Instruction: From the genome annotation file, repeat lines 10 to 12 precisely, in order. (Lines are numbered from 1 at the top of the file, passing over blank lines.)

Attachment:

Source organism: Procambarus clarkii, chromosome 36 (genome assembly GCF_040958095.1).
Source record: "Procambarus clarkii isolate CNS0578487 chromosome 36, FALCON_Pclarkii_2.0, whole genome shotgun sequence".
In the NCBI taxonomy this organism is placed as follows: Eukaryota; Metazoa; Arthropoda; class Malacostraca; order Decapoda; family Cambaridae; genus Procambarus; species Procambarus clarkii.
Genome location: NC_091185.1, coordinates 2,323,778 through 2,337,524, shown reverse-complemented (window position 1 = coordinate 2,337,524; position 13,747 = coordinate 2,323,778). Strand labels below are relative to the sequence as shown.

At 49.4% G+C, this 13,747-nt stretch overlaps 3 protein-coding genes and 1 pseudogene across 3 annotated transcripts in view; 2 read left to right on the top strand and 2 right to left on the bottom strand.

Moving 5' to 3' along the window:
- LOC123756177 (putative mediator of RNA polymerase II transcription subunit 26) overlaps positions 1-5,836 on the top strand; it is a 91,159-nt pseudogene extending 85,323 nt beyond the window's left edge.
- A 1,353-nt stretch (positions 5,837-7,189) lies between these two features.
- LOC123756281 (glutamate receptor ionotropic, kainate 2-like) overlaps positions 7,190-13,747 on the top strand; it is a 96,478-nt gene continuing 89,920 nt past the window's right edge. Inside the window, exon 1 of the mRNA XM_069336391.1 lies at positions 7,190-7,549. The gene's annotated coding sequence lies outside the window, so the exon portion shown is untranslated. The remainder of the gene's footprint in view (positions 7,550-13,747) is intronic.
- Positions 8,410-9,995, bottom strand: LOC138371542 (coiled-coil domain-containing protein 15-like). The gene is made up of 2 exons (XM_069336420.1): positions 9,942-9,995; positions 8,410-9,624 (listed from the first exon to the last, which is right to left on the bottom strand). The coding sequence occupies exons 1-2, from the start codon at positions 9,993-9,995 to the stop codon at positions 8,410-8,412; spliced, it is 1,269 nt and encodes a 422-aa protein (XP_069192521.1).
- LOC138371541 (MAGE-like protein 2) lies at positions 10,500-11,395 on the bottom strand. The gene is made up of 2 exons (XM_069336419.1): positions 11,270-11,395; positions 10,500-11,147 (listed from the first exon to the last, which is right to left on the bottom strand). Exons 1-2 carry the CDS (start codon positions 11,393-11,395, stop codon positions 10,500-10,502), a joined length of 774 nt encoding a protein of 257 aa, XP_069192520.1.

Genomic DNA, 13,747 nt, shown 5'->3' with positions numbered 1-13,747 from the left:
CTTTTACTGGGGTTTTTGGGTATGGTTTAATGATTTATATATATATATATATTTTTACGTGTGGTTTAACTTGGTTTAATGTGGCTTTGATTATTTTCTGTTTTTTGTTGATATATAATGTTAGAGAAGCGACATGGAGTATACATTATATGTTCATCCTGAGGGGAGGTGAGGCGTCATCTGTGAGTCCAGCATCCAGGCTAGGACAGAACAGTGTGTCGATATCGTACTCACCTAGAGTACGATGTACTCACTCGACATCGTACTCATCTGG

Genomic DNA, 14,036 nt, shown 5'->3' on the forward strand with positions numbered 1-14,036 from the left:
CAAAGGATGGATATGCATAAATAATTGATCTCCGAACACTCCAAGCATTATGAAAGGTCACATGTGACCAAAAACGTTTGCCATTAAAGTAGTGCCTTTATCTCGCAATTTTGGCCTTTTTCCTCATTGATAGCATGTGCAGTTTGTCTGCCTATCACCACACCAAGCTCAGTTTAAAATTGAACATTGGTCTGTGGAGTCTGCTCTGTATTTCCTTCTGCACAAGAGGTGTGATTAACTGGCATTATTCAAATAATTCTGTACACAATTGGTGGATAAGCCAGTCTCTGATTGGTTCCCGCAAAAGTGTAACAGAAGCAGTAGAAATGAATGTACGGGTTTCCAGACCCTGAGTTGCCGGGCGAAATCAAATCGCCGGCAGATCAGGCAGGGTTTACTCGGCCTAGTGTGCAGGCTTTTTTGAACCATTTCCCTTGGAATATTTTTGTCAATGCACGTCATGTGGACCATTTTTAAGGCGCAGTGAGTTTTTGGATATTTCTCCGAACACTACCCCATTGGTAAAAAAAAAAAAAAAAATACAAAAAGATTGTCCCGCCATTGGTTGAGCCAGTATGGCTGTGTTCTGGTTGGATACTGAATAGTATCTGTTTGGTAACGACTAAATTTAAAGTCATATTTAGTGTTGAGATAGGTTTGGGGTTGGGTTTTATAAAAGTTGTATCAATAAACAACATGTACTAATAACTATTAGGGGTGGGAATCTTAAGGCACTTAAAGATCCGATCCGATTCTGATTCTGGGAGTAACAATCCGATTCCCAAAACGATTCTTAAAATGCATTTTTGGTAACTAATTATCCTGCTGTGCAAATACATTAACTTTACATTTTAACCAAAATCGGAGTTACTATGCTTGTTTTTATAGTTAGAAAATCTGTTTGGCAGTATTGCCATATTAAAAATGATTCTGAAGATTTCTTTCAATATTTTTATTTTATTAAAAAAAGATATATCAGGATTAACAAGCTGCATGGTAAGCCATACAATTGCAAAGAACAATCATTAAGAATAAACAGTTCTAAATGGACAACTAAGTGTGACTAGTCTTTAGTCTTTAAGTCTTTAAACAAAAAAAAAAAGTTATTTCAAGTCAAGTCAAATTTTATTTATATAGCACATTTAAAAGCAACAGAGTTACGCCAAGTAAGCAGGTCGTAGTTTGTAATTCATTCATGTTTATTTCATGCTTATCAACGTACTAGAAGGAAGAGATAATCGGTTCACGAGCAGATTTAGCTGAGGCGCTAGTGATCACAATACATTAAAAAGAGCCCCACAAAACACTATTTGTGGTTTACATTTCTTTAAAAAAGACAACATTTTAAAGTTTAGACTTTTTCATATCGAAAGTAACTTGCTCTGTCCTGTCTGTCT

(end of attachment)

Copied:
- Positions 8,410-9,995, bottom strand: LOC138371542 (coiled-coil domain-containing protein 15-like). The gene is made up of 2 exons (XM_069336420.1): positions 9,942-9,995; positions 8,410-9,624 (listed from the first exon to the last, which is right to left on the bottom strand). The coding sequence occupies exons 1-2, from the start codon at positions 9,993-9,995 to the stop codon at positions 8,410-8,412; spliced, it is 1,269 nt and encodes a 422-aa protein (XP_069192521.1).
- LOC138371541 (MAGE-like protein 2) lies at positions 10,500-11,395 on the bottom strand. The gene is made up of 2 exons (XM_069336419.1): positions 11,270-11,395; positions 10,500-11,147 (listed from the first exon to the last, which is right to left on the bottom strand). Exons 1-2 carry the CDS (start codon positions 11,393-11,395, stop codon positions 10,500-10,502), a joined length of 774 nt encoding a protein of 257 aa, XP_069192520.1.

Genomic DNA, 13,747 nt, shown 5'->3' with positions numbered 1-13,747 from the left: